Friday, April 26, 2013

The Kitchen Warrior.

I want to keep to the World War I and Australian themes today, but this time to remember that the war was fought at home too. Mothers and wives and sweethearts had their role to play, on what became called the “Kitchen Front” in World War II.

Here, from the Leader (Melbourne) December 1917, are a few recipes for wartime home warriors.

Now that so many of the main foodstuffs are both scarce and dear, the following recipes will be found most useful for the worried housewife. The ingredients are nourishing, economical and easy to cook.

Required: 4 oz. of flour, 2 oz. of barley flour, a good gill of milk, a pinch of salt, a teaspoonful of baking powder.
Make a batter with the milk and two flours three hours before the dish is required; then, just before cooking, add the salt and baking powder. Have ready a pan with fairly deep fat in it at boiling point, take a tablespoonful of the mixture and drop it in-the batter will form into a kind of dumpling and rise - cook a golden brown, drain on kitchen paper, and put on a hot dish. The sedumplings are delicious served with any kind of meat or by themselves with a nice brown gravy.

Savory Spaghetti.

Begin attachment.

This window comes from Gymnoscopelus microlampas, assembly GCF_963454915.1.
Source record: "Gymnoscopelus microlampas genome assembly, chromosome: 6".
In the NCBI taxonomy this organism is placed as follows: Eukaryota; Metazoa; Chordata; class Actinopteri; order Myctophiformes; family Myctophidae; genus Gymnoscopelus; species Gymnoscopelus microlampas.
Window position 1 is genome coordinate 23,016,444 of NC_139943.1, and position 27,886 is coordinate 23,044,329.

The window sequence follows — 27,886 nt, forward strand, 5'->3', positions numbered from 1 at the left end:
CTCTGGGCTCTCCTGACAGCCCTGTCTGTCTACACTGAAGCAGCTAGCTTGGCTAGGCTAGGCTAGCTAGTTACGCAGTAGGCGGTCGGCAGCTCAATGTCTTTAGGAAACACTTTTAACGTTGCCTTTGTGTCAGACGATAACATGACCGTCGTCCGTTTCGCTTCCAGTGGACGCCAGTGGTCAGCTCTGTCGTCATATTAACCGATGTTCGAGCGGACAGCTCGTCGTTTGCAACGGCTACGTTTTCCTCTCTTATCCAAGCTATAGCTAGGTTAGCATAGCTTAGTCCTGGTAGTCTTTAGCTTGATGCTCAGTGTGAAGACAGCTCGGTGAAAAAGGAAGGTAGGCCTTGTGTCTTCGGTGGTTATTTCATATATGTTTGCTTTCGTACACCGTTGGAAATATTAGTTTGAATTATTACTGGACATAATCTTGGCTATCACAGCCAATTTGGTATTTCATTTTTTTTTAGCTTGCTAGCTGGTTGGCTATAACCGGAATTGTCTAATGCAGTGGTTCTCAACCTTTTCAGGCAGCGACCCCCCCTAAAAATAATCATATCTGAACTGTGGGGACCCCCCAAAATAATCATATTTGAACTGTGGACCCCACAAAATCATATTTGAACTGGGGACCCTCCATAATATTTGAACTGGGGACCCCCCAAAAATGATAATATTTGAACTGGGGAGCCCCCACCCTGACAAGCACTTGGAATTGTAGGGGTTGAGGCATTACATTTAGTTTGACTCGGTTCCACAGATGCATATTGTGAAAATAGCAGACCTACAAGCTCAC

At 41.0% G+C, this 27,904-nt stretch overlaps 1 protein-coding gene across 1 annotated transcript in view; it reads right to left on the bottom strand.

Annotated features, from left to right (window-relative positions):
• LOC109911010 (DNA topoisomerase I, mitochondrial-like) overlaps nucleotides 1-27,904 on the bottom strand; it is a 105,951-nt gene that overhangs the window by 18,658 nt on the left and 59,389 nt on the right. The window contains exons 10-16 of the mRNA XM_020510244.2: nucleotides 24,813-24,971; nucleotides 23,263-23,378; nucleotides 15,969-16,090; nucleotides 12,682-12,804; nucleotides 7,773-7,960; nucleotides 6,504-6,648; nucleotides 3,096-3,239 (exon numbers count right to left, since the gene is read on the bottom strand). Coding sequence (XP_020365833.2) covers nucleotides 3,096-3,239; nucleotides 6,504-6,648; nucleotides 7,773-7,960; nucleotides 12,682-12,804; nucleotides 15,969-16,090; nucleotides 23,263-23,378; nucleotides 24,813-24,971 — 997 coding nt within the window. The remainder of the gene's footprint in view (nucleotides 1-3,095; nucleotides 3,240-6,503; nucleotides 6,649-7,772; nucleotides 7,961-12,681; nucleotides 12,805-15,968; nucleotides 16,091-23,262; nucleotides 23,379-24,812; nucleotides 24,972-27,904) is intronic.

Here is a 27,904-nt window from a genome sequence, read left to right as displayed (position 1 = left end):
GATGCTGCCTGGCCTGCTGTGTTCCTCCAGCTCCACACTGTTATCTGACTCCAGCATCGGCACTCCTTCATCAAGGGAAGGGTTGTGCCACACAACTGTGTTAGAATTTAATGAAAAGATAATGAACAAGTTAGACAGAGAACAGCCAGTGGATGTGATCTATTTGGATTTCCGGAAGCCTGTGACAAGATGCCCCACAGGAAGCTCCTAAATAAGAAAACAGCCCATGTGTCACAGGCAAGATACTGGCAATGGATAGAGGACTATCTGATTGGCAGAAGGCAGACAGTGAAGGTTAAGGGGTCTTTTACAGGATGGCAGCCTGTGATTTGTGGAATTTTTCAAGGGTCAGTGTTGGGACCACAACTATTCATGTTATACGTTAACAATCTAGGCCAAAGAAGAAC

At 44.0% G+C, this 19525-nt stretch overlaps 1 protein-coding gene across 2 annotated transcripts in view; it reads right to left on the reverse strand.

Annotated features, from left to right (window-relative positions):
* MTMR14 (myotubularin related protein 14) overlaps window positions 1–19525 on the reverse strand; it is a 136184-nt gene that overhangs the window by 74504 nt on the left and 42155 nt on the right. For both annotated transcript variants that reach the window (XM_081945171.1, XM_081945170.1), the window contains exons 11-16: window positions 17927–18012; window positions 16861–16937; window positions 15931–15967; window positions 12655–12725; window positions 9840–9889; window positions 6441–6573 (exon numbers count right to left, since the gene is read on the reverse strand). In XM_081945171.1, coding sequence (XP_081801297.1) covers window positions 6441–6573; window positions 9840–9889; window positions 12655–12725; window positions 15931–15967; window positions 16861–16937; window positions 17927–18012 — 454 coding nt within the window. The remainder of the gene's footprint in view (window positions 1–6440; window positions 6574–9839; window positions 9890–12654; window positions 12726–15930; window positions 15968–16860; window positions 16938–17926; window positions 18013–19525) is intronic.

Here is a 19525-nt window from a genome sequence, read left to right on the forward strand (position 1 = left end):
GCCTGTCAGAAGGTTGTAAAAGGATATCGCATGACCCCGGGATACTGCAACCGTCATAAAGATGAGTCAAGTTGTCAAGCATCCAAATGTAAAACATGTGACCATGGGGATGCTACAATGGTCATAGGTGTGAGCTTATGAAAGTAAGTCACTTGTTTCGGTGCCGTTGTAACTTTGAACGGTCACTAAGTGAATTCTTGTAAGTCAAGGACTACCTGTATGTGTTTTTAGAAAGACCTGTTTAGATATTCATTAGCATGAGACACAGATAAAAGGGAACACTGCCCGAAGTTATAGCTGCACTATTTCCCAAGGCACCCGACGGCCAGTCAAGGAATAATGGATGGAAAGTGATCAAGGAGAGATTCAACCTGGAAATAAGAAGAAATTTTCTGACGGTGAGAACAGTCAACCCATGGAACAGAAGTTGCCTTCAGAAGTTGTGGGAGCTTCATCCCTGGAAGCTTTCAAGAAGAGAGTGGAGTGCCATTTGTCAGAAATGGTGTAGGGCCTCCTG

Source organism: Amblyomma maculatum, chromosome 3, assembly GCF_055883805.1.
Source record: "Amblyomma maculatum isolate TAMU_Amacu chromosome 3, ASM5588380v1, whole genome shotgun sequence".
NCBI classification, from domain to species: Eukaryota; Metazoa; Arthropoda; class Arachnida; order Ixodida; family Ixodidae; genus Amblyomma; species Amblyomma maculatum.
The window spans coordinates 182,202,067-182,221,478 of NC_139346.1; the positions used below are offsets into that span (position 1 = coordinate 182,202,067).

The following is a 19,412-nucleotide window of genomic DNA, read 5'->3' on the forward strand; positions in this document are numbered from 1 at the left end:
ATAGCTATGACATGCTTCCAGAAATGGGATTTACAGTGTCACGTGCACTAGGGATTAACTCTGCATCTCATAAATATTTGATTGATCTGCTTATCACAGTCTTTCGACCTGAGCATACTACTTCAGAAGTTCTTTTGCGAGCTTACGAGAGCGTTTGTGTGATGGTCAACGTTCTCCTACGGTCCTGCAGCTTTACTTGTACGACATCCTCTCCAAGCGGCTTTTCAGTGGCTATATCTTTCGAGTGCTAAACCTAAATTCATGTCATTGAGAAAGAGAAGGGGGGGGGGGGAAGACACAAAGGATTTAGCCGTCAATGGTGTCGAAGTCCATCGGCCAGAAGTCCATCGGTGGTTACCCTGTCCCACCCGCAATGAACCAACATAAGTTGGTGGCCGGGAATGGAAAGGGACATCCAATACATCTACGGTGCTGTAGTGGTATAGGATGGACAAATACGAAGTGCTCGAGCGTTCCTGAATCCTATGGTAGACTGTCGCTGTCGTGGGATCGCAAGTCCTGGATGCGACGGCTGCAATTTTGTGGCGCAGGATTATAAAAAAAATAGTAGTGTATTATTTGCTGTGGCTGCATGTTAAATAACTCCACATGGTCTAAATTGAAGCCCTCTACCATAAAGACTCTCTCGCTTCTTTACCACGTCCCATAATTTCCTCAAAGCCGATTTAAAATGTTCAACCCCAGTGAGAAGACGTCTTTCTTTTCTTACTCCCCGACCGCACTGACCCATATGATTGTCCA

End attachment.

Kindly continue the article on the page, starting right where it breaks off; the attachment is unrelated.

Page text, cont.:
Required: 6 oz. of spaghetti, 2 tablespoonfuls of grated cheese, a good walnut of butter, a large onion boiled and chopped, a little chopped tomato or tomato pulp, pepper and salt. Have ready some boiling salted water and drop the spaghetti in: boil until tender, drain. Into the saucepan put the butter, let it heat, toss the spaghetti into it, add the tomato pulp, chopped onions, and season to taste. Last of all, sprinkle in the cheese; heat, then serve the mixture very hot

Lentil Pasties.
Required: 4 oz. of boiled lentils, a nut of butter, a pinch of mace, a dessertspoonful of finely grated cheese, pepper, salt, short pastry.
Make the pastry by mixing 8 oz. of dripping into 6 oz. of flour, add a pinch of salt and half a teaspoonful of baking powder.
Mash the lentils up with a fork, add the cheese and seasonings, roll out the pastry thinly, cut into rounds; on each round put some of the mixture, fold over, wet the edges and pinch them together, bake a golden brown, and serve with brown gravy.

Nourishing Cheese Dish.
Required: 2 oz. of maize semolina, 2 oz. of grated cheese, a nut of butter, almost a pint of milk, 1 egg, pepper and salt. Stir the maize into the milk and cook for almost 10 minutes; then add the grated cheese and cook another five minutes, stirring all the time; season, and let the mixture cool a little, then add the beaten yolk of an egg. Whip up the white of egg stiffly, stir well into the rest of the ingredients. Pour all into a greased baking dish. Bake for half an hour and serve very hot.


SometimesKate said...

Since the last one is doctored up cornmeal mush, I'm surprised they didn't suggest you slice the leftovers thin and fry them up in some dripping.

Now, in a huge city, you'd probably pay $10 for that dish in a fancy restaurant, though they'd call it polenta, or polenta meringue or something even snootier.

The Old Foodie said...

Yes. kate! couldnt agree more! One person's cheap easy mush is a posh restaurant's "a la something or other" - with a posh-sounding name, of course.